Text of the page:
I see:

º CGMS as an almost every-day thing for us all. The same way our BG meters were once just a tool for doctors and have become something we all need for self-monitoring, I suspect a huge amount of us diabetics will end up with Continuous Glucose Monitoring. I hope so, anyway! Imagine the control possibilities! I've heard the latest ones still have some question about accuracy, but I hope that's sorted in the near future.

º More diabetics of all types becoming more aware of the benefits of low carb. Not that we'll all go 'Bernstein', but it seems that some level of carb avoidance works wonders for pretty much anyone who tries it.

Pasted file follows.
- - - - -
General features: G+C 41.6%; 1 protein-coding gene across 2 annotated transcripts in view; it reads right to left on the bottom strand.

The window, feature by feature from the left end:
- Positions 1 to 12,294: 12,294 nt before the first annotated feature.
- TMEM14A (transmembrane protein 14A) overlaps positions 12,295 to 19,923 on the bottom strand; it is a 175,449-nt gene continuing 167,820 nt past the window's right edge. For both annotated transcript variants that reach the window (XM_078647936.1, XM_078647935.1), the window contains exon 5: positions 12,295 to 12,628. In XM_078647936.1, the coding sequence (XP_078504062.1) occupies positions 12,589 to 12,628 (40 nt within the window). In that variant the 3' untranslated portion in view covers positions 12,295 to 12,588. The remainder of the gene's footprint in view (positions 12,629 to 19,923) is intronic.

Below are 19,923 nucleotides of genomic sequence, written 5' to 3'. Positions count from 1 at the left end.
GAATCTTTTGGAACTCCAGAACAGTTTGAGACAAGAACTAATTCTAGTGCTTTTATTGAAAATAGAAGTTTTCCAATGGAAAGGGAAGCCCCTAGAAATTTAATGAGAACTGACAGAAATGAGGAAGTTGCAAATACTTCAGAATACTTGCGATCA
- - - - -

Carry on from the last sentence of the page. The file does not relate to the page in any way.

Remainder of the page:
I can't see all the current diabetes associations eating their hats over their current recommendations though, so I'm not sure what happens there... perhaps a slow reduction in their advised carb amounts. (it still kills me that a newly diagnosed diabetic in America can be told to eat MORE carbs than they currently do... and that's seen as a good thing? How does that make sense?)

º A cure? Not really. I can't see that happening any time soon. There may be ways to help the newly diagnosed, and better tools for helping us keep good control, but I suspect the cure is a lot further off than most of us would like!

º A new name for either type 2 or type 1 - I hope it's type 1, as type 2's are the ones that own the show where the word 'diabetes' is concerned. Also the bulk of diabetics are T2, so it makes sense to make the change with the smaller group.
- Maybe this will never happen, but it'd certainly make me a happier chappy!

Your turn. What do you think is in store for us?

Friday, 18 May 2007

Ignorance: is it bliss? Stupidity?! Or no big deal?